RSA centennial celebrations
Men were still fighting and dying on the Western Front when the first Anzac Day in 1916 commemorated those killed at Gallipoli. Established as a day of mourning and sombre remembrance, Anzac Day became known over the decades for its ‘‘secular sacredness’’.
The impact that World War I had on the soldiers, and their families back home was unprecedented, reflected in a 1917 editorial in the Manawatu Evening Standard which poignantly commented on ‘‘the number of men coming home injured – or not at all’’.
Palmerston North was one of the first RSA’s established in the country, and is holding its centenary next week on May 13 and 14. Saturday 14 is parade day with veterans, Air Training Corps and Sea Cadets, and vintage military vehicles taking part.
Parade organiser Lieutenant Commander RNZNR David Leese says the parade will muster outside the courthouse on Main St, before marching at 2pm to a short cenotaph service in The Square.
It then proceeds to George St for parade dismiss at Cafe Cuba which occupies the Cuba St frontage of the original 1917 Soldiers Club.
The historic building opened on December 5, 1917 and remained the clubrooms for the Returned and Services Club until December 17, 1966 when it moved to 200 Broadway Ave.
RSA membership was broadened in 1982 to include associate members and spouses. Put into receivership in 2012, it was re-established in July 2015 at the Distinction Hotel, just a block away from its original home.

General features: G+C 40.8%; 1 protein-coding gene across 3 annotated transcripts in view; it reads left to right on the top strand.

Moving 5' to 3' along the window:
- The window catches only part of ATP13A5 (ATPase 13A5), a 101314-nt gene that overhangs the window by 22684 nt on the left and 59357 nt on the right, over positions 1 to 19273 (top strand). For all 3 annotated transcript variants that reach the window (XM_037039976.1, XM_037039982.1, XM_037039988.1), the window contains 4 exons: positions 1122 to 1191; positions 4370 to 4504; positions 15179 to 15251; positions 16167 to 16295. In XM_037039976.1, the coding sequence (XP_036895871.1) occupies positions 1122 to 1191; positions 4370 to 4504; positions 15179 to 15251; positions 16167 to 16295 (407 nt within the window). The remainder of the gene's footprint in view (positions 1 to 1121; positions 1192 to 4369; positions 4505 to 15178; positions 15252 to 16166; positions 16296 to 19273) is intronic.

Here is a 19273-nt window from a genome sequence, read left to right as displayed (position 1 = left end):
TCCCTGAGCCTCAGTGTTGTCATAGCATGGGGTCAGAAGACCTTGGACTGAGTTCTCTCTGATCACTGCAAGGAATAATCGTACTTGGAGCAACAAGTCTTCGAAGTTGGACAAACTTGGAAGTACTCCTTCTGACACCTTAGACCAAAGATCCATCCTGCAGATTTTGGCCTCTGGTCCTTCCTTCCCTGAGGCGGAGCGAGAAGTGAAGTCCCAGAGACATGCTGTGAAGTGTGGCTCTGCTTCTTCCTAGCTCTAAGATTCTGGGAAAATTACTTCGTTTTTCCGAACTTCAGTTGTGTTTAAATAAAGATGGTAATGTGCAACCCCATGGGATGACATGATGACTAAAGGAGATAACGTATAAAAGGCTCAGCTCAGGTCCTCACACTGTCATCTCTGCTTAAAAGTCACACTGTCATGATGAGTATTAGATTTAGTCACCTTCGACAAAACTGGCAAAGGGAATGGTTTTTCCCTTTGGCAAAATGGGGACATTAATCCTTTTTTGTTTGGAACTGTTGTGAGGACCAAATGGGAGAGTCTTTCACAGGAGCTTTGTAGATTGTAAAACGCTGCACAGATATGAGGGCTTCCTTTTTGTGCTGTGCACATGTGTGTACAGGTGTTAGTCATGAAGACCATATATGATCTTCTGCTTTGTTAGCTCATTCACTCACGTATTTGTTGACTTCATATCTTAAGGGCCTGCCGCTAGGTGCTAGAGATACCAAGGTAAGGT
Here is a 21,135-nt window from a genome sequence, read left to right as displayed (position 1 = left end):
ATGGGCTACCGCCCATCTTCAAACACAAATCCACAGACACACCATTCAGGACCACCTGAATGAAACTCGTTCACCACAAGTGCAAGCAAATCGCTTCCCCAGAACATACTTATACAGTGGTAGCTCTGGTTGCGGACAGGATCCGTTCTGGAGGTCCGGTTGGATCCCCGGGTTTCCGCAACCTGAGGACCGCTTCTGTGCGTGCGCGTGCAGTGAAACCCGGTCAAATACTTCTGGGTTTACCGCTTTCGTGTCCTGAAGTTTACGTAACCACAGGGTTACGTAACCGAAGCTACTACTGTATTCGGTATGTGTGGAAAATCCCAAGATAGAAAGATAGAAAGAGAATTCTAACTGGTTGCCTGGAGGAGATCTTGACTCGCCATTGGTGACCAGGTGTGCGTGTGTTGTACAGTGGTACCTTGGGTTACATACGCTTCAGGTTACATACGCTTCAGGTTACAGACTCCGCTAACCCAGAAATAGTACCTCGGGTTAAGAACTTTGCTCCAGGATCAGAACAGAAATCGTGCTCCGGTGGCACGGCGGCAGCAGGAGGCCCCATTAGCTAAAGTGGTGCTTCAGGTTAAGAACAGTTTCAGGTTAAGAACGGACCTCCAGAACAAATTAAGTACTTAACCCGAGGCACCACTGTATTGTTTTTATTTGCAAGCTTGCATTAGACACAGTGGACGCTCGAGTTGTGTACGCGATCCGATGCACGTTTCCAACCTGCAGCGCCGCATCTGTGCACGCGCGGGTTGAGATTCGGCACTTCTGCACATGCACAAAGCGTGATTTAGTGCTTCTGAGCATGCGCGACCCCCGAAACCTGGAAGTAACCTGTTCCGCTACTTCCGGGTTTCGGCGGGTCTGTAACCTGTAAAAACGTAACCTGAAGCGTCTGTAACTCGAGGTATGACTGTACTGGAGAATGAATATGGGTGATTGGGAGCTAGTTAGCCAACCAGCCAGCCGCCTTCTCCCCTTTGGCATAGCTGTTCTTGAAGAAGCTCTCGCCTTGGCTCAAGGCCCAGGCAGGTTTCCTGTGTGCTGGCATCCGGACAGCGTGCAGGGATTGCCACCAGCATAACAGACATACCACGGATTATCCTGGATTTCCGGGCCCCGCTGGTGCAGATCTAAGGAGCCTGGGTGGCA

The RSA’s Joe Hollander says the actual date for the founding of the Palmerston North organisation was May 9, 1916.
‘‘There was hardly a family in New Zealand then that didn’t have a member in uniform.’’
The Saturday 14 occasion will also be recognised by a dinner in the evening.
Current RSA membership Joe says is around 250 ‘‘though unfortunately, we’ve lost a few of our older members’’.
The RSA is also coordinating with the local heritage advisory group to establish a military heritage precinct that would incorporate sites such as the former Soldiers Club and the Maori Battalion Hall on the corner of Cuba and Pitt St.
Taken in 1969, the former RSA Soldiers Club was built for the Manawatu Patriotic Society and completed in 1917. Used by the RSA until 1966, the well preserved building contains many of the original design features including cast iron columns along the verandah.